The Lymphatic System: An Important Part of Better Health
By Jacquelyn Dobrinska
What would happen if the drains in your house were perpetually clogged? The mess would be unbearable. Yet, oddly enough, many of us feel at home in a place whose pipes are similarly backed up: our bodies.
Working overtime and behind the scenes, trying to keep such a scenario from happening, is the lymphatic system, which plays a potent role in overall good health. If it gets stagnant, we end up feeling stiff, swollen, heavy, and lifeless.
The lymphatic system has been described as the garbage disposal of the body. While the cardiovascular system pumps blood, oxygen, and nutrients to the cells, the lymphatic system picks up the garbage—the toxins, debris, and even living infections eliminated by the cells—from the interstitial fluid. This fluid is carried away through channels and into a series of nodes. The lymph tissue, with its white blood cells, T-Cells and B-Cells, render viruses, bacteria, and other pathogens virtually harmless.
Lymph nodes in the neck and groin are most noticeable when they are swollen, a good sign that the lymphatic system is doing its job to fight infections. (If the lymph nodes are swollen for more than a week or two, however, they may need to be examined by a doctor.) Keep in mind, there are more than 500 nodes throughout the body, including in the gut where much of our immunity originates. If the lymphatic system has a heavy overload of toxins, and can’t clean up the interstitial fluid regularly, every system in the body can suffer. It would be like a city unable to collect its garbage. Every neighborhood would have a problem.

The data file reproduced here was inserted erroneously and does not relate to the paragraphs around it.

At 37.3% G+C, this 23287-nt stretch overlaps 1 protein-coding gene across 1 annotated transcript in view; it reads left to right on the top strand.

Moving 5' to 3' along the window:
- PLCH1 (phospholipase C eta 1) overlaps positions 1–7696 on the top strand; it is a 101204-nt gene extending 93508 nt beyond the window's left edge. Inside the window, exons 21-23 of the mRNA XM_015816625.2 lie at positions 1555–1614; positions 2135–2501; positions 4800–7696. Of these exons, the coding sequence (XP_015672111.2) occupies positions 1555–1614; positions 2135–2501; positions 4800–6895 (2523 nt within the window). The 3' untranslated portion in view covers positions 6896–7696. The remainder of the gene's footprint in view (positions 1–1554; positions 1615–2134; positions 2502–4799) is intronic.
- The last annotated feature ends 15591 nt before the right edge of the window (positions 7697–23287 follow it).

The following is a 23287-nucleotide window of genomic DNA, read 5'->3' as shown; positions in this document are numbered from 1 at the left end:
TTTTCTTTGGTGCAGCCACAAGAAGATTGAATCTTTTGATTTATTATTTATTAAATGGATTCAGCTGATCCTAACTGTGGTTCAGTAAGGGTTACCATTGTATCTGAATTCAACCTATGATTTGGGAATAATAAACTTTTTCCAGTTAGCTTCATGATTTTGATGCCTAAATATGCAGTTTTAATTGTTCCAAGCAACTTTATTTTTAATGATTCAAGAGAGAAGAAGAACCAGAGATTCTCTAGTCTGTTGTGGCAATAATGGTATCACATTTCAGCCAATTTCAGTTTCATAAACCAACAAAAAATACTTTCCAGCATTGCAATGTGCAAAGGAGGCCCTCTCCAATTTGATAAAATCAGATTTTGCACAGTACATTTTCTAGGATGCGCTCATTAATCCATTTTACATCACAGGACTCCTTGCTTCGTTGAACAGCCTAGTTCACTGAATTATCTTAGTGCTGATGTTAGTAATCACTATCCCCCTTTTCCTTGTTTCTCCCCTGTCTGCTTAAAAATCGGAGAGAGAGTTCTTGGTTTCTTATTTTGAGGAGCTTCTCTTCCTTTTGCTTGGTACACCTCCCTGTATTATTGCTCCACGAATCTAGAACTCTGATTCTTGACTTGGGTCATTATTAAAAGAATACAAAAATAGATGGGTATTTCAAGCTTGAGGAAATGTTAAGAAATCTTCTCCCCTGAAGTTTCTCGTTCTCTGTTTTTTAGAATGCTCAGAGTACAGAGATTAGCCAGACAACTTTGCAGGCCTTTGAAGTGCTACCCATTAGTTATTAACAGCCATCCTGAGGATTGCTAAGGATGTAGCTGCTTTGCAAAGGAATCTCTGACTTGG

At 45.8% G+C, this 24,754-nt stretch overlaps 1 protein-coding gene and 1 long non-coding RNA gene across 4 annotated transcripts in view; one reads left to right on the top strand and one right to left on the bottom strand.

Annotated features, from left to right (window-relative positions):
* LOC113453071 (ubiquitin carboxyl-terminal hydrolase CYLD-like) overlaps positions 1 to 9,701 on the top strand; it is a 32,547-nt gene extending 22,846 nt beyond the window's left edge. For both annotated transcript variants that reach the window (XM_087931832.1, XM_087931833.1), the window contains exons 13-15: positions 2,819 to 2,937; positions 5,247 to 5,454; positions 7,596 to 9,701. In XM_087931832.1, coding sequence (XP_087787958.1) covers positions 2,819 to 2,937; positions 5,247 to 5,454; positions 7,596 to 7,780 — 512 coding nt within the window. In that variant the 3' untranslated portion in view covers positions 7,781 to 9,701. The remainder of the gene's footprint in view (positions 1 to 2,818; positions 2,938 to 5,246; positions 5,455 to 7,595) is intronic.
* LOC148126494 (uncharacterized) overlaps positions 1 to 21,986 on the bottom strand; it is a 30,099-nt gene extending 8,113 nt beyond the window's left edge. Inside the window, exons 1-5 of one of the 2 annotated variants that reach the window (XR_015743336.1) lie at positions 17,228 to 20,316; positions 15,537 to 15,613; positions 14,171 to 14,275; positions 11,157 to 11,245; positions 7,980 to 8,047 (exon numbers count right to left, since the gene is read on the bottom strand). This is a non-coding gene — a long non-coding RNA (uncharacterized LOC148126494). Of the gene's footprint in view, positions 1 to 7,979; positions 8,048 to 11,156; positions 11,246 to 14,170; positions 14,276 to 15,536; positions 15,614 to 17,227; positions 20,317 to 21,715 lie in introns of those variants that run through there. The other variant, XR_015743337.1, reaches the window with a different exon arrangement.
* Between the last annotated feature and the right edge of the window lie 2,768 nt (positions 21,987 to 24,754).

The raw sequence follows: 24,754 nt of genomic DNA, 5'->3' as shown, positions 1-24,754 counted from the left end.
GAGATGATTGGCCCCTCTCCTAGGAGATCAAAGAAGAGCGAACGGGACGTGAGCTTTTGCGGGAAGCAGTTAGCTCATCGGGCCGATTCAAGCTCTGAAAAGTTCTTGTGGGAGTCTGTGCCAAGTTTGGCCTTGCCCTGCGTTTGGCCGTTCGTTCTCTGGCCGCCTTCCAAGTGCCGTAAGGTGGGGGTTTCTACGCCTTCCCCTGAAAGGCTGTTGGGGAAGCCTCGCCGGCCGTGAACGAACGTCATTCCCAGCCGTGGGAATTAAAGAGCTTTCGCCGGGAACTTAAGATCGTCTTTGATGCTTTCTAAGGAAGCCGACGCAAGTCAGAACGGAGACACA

A congested lymphatic system would leave you feeling toxic and fatigued. Your abdomen might feel heavy, joints would feel painful, and feet, ankles, wrists, and hands might swell. Your mood would be affected and you might become prone to infections. If lymphatic drainage continues to be compromised, lymph fluid stores in the nodes. Bacteria, viruses (including cancer viruses), and other toxins might become too much for the body to handle.
Luckily, keeping the lymphatic system functioning properly doesn’t require a lot of effort. Here are a few simple tips to keep everything flowing smoothly.
Breathe deeply and move often
The lymphatic system relies on the rhythmical contraction of muscles during breathing and moving. Walking, jogging, and yoga can all move the lymph.
The lymphatic system needs to be well hydrated. This means drinking eight eight-ounce glasses of water per day. More if you exercise.
Speaking of drinking, limit your intake of artificial flavors, colors, and preservatives found in many beverages. They overburden the cells, overloading the lymph.
Massage is a manual way to drain the lymph nodes. The therapist gently rubs, taps and moves the skin in the direction of proper flow.
Try gentle herbs
Cleavers (Galium aparine), wild indigo (Baptisia tinctoria) or red root (Ceanothus fendleri) are all lymph movers.
Lastly, your diet has a big effect on your lymph. If cells are nourished with food that grows directly from the earth, are not heavily processed, and do not have a heavy pesticide load, the lymphatic system, will have less to eliminate.
This article contains general information about medical conditions and complementary treatment, and is not to be considered expert advice. Always consult your physician and other qualified healthcare provider before beginning any new treatment, diet, or fitness regimen. Jackie Dobrinska is a wellness coach and sees clients at A Simple Vibrant Life (asimplevibrantlife.com). You can reach her at firstname.lastname@example.org or by phone at 828.337.2737.